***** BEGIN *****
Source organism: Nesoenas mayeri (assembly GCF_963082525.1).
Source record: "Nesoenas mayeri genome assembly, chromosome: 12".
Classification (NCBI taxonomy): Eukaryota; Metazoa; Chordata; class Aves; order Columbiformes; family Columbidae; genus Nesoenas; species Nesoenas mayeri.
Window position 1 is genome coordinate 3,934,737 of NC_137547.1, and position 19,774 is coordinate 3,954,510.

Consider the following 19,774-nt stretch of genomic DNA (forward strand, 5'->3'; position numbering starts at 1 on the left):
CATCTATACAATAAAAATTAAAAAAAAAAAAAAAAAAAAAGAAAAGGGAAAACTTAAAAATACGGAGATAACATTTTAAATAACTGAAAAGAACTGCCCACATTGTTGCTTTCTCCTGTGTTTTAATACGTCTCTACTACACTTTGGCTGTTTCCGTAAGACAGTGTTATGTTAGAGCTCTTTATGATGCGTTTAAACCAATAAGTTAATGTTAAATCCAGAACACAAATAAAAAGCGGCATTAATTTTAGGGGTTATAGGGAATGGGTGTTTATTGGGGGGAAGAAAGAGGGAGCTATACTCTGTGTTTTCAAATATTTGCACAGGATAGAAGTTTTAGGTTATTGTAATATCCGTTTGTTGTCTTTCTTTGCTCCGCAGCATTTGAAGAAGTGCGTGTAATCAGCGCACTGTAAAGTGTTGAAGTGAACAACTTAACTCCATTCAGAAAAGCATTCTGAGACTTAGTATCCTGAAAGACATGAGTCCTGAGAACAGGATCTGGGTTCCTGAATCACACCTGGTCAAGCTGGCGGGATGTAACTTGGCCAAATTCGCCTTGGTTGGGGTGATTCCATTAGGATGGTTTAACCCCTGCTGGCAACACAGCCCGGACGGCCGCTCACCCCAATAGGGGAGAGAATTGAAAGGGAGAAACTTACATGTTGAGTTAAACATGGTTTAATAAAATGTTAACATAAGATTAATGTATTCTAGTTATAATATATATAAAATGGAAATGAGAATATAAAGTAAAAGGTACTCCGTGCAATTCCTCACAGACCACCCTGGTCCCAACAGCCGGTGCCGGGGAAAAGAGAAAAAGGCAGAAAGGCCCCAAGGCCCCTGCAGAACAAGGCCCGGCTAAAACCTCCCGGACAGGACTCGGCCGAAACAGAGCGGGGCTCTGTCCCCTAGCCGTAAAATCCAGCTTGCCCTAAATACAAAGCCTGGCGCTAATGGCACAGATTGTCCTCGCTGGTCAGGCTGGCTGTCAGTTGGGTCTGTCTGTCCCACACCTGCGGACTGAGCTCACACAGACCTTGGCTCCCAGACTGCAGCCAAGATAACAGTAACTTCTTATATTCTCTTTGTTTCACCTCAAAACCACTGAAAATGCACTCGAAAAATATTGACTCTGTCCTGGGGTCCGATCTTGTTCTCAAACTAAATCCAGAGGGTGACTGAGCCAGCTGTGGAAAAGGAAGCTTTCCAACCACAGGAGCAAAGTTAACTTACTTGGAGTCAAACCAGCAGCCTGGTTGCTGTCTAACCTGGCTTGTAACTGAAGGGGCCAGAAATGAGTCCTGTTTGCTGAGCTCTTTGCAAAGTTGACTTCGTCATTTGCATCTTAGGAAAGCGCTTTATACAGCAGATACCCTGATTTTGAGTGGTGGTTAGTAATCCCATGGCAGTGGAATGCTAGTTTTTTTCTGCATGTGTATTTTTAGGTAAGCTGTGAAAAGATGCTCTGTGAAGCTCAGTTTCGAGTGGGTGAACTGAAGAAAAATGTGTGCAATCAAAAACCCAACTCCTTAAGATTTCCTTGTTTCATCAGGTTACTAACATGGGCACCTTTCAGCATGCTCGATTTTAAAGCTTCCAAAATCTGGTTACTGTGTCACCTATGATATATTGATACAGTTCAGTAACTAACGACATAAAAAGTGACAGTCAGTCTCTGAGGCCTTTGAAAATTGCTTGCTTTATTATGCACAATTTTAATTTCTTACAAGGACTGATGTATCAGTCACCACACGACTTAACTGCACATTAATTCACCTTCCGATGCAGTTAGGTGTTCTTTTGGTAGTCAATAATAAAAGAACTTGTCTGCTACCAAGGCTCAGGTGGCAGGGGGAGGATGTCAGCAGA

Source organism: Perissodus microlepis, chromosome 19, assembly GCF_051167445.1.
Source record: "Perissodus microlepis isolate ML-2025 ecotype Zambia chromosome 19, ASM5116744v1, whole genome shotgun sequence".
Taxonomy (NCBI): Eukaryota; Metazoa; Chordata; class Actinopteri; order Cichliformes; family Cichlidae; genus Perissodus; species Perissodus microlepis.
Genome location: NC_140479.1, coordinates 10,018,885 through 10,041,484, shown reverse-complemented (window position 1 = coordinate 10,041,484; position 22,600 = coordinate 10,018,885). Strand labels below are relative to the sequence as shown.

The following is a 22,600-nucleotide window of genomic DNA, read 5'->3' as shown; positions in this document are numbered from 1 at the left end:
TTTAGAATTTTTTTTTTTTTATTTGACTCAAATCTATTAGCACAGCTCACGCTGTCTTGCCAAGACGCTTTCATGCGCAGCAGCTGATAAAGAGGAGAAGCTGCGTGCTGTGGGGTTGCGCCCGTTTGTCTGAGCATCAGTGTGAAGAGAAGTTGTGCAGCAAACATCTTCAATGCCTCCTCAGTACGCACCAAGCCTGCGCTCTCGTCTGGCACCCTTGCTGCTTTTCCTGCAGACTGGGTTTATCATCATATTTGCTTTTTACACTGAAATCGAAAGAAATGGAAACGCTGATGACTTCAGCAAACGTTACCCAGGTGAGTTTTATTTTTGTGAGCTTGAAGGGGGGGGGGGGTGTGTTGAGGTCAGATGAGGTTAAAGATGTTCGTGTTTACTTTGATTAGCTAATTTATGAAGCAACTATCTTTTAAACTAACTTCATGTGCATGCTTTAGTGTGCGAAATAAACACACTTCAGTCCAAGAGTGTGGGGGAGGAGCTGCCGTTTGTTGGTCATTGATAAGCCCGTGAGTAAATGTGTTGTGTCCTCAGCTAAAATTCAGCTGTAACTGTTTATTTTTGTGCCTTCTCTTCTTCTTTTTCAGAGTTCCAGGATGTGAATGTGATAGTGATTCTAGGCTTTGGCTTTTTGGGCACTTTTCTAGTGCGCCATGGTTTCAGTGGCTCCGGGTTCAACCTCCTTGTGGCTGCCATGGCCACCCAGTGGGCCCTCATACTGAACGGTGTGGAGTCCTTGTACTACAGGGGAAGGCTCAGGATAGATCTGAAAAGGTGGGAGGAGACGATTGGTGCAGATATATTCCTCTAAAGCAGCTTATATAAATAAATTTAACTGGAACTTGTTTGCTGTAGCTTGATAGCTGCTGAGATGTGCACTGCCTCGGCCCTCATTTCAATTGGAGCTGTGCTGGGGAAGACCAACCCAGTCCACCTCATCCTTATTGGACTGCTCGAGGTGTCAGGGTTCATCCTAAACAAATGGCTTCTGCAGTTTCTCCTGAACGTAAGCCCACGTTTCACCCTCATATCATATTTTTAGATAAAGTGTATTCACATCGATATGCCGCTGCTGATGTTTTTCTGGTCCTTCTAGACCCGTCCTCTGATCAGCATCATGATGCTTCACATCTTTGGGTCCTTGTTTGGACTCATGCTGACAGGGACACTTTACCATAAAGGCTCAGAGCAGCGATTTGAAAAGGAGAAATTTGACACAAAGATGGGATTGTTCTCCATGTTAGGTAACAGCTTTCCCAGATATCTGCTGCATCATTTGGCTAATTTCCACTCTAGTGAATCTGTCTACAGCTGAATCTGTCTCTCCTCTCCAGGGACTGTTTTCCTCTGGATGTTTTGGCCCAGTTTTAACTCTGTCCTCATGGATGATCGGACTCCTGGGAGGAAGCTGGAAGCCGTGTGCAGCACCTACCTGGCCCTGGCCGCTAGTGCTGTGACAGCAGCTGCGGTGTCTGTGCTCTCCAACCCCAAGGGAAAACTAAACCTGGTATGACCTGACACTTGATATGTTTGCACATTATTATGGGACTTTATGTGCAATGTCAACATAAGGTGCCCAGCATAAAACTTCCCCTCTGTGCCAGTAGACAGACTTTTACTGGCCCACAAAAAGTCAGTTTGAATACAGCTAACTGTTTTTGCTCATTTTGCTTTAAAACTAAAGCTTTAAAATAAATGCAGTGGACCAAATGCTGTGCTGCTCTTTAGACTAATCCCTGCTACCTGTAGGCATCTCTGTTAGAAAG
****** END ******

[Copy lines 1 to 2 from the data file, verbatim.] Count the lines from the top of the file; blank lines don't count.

Source organism: Nesoenas mayeri (assembly GCF_963082525.1).
Source record: "Nesoenas mayeri genome assembly, chromosome: 12".